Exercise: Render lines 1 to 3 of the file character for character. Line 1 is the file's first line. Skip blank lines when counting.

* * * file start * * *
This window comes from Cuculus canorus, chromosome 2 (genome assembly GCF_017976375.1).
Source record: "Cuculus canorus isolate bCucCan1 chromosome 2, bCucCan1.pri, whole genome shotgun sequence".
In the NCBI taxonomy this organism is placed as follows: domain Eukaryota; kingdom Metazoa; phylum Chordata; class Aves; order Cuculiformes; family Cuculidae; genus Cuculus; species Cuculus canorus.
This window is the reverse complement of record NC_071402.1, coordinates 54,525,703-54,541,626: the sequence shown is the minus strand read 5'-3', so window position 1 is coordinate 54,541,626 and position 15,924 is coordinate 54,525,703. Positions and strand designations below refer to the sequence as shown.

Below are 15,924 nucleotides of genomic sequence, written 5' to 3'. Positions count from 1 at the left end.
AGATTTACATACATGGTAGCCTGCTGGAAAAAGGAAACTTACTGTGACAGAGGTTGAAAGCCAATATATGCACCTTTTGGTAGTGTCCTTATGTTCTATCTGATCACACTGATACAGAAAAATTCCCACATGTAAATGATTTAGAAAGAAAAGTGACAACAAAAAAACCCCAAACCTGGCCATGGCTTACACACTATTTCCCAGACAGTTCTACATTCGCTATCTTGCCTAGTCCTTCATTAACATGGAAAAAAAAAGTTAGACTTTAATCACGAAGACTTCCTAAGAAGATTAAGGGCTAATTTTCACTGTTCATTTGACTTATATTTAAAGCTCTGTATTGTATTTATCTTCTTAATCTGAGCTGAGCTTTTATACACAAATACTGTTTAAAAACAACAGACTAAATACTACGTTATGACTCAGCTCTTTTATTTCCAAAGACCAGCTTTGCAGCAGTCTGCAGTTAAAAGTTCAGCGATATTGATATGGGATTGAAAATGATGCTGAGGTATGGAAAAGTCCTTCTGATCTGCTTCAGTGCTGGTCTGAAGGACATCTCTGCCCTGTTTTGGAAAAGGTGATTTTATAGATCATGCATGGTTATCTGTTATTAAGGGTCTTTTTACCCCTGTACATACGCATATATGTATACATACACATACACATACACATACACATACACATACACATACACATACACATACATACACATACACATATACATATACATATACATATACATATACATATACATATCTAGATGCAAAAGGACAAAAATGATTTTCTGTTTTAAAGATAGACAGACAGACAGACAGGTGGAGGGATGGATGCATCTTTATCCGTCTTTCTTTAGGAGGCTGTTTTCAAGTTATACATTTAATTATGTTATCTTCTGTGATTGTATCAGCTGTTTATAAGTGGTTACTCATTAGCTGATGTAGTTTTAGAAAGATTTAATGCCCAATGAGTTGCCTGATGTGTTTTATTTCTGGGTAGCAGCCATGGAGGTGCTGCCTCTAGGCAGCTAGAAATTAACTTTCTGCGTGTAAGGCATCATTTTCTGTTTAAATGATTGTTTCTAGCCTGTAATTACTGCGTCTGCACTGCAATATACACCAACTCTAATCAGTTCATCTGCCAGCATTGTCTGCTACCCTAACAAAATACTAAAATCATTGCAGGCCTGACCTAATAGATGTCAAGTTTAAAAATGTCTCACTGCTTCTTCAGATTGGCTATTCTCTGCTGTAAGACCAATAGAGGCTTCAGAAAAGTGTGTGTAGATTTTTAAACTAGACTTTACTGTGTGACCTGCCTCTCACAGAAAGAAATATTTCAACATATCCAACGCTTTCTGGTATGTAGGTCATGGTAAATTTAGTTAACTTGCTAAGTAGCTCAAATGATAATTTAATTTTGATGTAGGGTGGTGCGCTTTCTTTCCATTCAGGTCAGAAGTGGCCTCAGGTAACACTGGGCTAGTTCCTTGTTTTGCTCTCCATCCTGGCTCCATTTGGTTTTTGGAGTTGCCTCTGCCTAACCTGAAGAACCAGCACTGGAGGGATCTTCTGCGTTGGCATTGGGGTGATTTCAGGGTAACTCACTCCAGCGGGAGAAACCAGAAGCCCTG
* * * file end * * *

This window comes from Cuculus canorus, chromosome 2 (genome assembly GCF_017976375.1).
Source record: "Cuculus canorus isolate bCucCan1 chromosome 2, bCucCan1.pri, whole genome shotgun sequence".
In the NCBI taxonomy this organism is placed as follows: domain Eukaryota; kingdom Metazoa; phylum Chordata; class Aves; order Cuculiformes; family Cuculidae; genus Cuculus; species Cuculus canorus.